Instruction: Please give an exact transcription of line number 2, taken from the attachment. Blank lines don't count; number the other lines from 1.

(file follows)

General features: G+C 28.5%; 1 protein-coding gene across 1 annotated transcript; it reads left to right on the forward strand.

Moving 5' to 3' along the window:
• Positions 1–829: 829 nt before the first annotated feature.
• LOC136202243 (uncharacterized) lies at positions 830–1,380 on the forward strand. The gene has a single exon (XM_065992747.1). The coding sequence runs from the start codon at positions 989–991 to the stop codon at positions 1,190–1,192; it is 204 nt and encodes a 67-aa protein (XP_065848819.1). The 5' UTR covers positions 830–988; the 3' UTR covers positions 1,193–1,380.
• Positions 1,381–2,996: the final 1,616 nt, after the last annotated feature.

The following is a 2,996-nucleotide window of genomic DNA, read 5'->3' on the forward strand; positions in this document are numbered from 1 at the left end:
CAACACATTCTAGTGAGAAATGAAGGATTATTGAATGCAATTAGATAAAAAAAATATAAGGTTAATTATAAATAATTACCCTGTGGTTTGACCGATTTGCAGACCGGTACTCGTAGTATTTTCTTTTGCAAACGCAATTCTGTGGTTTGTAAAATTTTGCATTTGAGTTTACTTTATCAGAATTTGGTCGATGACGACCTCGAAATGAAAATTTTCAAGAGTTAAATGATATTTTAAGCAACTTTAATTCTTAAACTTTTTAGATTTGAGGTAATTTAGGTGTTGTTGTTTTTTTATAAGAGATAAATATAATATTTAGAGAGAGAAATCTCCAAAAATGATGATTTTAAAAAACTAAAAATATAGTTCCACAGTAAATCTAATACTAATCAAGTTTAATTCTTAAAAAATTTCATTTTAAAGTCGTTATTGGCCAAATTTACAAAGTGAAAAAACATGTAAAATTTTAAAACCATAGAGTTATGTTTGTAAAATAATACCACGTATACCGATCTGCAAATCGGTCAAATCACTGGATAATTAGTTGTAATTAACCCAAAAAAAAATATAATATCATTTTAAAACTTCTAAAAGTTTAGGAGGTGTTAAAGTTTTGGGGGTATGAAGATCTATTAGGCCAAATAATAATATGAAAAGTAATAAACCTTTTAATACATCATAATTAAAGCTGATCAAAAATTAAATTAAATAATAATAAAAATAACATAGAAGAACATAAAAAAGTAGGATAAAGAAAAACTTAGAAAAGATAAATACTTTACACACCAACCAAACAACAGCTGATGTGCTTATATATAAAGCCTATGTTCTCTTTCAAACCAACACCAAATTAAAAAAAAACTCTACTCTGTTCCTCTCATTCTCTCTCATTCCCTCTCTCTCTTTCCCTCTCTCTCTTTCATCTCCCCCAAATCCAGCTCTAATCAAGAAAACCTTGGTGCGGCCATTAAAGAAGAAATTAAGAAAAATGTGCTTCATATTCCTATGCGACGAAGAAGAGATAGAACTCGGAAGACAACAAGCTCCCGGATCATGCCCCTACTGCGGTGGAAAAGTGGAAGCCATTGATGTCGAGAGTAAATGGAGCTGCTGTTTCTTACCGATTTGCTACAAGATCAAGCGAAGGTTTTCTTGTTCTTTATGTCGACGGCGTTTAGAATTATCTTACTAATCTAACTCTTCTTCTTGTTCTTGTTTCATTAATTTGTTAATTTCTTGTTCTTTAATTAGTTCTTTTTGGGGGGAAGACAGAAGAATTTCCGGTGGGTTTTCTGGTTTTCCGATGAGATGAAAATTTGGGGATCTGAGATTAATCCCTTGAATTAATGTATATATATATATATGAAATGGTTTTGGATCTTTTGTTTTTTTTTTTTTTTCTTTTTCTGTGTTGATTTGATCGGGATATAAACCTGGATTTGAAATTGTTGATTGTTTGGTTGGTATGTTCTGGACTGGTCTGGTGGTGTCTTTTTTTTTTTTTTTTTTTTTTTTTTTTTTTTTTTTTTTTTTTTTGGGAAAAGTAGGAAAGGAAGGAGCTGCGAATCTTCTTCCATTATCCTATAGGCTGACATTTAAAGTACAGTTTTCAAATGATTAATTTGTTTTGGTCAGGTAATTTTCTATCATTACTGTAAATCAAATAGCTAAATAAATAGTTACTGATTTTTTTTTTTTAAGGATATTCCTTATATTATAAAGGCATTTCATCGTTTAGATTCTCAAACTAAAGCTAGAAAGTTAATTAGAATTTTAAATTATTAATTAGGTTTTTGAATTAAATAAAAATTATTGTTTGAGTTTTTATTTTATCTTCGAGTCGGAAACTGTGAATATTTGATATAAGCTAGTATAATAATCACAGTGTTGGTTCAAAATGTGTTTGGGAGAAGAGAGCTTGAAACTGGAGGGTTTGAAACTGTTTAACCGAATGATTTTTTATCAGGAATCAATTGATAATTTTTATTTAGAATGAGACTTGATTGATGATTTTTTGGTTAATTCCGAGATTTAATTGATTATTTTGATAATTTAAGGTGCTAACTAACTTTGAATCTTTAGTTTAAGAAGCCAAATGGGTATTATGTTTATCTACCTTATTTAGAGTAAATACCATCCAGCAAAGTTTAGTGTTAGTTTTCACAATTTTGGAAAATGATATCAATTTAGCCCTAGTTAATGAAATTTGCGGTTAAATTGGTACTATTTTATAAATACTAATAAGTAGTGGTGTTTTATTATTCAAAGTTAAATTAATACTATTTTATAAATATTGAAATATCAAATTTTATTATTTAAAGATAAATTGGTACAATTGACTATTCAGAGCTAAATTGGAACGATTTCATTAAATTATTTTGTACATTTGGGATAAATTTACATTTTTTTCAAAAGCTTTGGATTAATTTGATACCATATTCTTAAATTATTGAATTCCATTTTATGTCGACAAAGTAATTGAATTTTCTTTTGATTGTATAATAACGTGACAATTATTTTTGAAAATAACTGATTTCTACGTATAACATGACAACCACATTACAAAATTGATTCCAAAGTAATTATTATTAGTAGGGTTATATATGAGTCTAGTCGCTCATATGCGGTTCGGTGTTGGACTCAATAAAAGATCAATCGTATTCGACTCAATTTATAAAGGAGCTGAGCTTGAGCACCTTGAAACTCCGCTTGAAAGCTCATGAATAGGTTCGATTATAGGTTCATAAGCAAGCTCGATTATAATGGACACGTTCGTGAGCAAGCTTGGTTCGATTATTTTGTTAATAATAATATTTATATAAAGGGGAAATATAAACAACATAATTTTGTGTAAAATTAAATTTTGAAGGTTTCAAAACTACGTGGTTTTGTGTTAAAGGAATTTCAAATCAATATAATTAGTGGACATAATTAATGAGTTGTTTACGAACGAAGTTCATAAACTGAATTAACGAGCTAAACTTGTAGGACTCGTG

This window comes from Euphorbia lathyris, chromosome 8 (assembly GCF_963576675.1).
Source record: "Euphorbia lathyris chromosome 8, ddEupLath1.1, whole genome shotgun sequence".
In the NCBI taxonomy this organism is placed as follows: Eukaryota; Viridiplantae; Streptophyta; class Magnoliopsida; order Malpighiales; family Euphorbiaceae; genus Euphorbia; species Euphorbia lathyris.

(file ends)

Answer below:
Moving 5' to 3' along the window: